Yep, We’re A Disaster
Even Hawaii residents whose homes and property were impacted by the March 11 tsunami probably feel like they dodged a bullet, particularly in light of the still-unfolding crisis in Japan. But we were hit, and last week President Obama declared parts of the state a “major disaster” area, meaning we’re eligible for federal funds.
Gov. Abercrombie formally requested assistance on March 25 after assessments found more than $30 million in damage statewide, and dispatched Lt. Gov. Schatz to D.C. to lobby on Hawaii’s behalf. The declaration—which covers portions of Maui, Oahu and the Big Island—funnels money toward affected government and nonprofit facilities and makes special “hazard mitigation” grants available.
Meanwhile, the County announced this week, Maui’s private property owners can apply for help through the U.S. Small Business Administration’s disaster loan program. Outreach centers will be set up in Kihei and on Molokai; for more information visit sba.gov.
When cultural practices and modern law clash, modern law usually wins. An exception to that rule is pending on Oahu, where lawmakers are considering a bill that would exempt pai ‘ai, or traditional poi pounding, from Department of Health (DOH) restrictions.
If SB101—which cleared the House and is awaiting final Senate approval—becomes law, poi pounders could sell their product directly to consumers without a permit, though they would have to comply with some DOH regulations, including hand-washing requirements.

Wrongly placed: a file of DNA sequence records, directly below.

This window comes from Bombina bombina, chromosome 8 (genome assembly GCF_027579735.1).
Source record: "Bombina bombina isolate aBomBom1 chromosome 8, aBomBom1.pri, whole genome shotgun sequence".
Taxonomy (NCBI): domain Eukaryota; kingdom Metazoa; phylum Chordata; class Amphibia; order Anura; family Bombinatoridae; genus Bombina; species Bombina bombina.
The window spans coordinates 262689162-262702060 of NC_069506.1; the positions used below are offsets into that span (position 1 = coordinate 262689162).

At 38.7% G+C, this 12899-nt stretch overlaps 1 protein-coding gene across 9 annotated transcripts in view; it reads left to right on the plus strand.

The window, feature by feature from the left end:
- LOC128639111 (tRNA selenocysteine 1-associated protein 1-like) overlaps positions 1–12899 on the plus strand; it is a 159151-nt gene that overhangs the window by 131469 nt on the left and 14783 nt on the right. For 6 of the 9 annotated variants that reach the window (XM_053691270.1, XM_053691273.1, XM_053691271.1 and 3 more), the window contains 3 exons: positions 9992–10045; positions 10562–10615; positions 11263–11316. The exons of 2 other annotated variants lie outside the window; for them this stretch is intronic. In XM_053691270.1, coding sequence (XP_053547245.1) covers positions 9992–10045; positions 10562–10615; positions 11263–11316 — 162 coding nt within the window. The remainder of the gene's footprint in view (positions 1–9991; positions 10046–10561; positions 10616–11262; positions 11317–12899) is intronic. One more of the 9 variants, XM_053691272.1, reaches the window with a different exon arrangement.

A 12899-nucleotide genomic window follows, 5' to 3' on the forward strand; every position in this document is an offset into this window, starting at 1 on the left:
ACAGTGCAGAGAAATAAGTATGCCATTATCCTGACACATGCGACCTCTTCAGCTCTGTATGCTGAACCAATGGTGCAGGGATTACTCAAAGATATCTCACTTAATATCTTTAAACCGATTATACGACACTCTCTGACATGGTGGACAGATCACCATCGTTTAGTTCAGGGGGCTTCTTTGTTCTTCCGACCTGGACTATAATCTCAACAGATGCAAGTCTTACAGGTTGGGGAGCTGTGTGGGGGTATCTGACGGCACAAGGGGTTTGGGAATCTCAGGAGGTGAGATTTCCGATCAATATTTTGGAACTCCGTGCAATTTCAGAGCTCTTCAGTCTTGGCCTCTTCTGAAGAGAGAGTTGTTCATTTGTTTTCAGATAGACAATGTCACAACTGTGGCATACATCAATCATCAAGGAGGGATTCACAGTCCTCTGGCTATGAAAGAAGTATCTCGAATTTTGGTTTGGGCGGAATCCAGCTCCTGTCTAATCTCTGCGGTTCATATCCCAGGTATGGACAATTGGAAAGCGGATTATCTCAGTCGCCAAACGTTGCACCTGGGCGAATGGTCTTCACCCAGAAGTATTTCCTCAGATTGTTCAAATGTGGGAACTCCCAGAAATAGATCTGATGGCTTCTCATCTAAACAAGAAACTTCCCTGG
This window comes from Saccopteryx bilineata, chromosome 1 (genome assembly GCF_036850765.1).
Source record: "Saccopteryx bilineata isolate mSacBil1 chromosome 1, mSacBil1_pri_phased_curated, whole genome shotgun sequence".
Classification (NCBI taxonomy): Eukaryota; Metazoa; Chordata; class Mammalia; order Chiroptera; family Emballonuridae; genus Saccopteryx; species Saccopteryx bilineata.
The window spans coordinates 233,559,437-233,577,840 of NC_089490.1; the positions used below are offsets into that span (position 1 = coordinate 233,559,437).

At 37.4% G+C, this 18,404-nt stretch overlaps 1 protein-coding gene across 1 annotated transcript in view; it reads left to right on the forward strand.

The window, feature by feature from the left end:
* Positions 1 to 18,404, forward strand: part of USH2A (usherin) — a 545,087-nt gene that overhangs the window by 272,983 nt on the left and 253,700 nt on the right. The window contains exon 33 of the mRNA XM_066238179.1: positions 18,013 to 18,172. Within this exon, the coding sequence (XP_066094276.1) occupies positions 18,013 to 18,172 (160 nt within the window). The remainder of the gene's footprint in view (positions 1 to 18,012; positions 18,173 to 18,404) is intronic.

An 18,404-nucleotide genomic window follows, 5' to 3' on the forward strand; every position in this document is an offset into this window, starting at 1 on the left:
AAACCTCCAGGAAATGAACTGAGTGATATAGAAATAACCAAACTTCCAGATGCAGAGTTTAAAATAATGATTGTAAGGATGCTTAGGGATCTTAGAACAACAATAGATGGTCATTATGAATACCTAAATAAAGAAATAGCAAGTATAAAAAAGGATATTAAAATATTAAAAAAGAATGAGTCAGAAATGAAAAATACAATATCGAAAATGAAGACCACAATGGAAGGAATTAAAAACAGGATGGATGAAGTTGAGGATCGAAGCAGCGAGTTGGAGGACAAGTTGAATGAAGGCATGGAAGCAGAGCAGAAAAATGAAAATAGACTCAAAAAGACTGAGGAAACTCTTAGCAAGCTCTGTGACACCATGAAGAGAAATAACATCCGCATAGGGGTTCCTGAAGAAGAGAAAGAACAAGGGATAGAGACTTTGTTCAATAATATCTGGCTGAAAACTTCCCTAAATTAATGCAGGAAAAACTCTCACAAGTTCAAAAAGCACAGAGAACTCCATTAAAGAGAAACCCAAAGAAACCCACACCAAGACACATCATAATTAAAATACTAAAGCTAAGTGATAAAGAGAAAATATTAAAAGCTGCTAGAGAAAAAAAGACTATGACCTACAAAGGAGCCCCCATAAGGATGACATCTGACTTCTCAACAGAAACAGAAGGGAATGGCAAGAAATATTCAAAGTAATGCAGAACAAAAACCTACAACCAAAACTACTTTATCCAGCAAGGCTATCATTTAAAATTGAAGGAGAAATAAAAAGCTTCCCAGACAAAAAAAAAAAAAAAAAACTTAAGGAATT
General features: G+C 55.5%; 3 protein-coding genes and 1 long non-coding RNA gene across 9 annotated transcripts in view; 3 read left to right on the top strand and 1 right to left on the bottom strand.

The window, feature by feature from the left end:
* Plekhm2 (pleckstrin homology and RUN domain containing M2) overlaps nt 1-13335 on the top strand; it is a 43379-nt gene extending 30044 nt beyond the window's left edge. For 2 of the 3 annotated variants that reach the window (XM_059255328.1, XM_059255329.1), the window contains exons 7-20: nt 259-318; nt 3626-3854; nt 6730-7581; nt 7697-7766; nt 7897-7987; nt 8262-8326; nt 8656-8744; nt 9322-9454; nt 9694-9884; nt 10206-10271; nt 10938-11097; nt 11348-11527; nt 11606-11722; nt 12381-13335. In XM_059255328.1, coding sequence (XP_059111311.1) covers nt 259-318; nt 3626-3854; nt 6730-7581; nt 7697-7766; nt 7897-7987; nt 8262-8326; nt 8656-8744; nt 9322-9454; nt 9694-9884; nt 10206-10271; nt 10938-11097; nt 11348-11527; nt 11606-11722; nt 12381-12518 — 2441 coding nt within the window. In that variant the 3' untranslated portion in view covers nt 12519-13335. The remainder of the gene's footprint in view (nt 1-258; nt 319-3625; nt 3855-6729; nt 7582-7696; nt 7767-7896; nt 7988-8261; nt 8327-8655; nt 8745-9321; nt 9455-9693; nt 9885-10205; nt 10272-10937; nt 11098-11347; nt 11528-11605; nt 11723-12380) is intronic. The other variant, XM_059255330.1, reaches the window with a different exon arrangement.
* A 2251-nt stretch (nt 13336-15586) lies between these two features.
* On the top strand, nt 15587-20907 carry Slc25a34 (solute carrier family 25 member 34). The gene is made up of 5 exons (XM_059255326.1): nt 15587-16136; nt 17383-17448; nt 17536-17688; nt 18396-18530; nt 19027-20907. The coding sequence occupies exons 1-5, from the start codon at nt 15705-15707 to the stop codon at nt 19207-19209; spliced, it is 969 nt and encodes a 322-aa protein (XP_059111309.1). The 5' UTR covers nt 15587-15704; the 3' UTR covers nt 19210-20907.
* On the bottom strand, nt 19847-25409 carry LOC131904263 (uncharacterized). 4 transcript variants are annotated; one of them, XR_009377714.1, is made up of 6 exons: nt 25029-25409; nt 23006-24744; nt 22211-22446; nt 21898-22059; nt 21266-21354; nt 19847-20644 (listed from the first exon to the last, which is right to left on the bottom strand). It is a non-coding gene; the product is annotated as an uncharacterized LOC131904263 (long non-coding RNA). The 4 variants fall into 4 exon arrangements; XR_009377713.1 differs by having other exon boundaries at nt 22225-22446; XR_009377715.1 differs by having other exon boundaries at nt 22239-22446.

DOH initially opposed the bill, but after various revisions state health director Loretta Fuddy now says she supports it “with reservations.” In written testimony, the Office of Hawaiian Affairs (OHA) praised DOH “for working with the community to find a solution to this important issue.”
“The traditional practice of hand-pounding poi is enjoying a powerful resurgence today,” wrote OHA. “We must nurture this movement.”
Making His Case
The question is never whether Ed Case is seeking public office, but merely which office he’s after. The current answer: U.S. Senator. Case—a former Congressman who also served in the state legislature—is trying again for Sen. Dan Akaka’s seat, which he ran for and lost in 2006 (angering some party heavyweights including Sen. Dan Inouye in the process). The key difference this time is that Akaka isn’t running.
On March 11, Akaka announced he won’t try for a fifth term in 2012; almost exactly a month later, Case became the first Democrat to officially toss in his hat. He won’t be alone for long—other potential contenders include former Honolulu Mayor Mufi Hannemann, Rep. Colleen Hanabusa (another former Case foe) and Rep. Mazie Hirono.
In announcing his candidacy, Case took a swipe at the climate in Washington, which he said “pits politics against people.” And if there’s anything Ed Case knows well, it’s politics.
A bill that would have legalized Texas Hold ‘Em and Omaha style poker in Hawaii—and allowed online poker companies to base their servers in the state—died before it reached the House Finance Committee … The state Department of Health is investigating two possible cases of dengue fever in East Maui, and mosquito-control efforts have already begun … Thieves broke into a van owned by Maui Academy of Performing Arts and stole three large puppets used in the troupe’s educational traveling show The Further Adventures of Tikki Tikki Tembo. Anyone with information is asked to call 244-8760.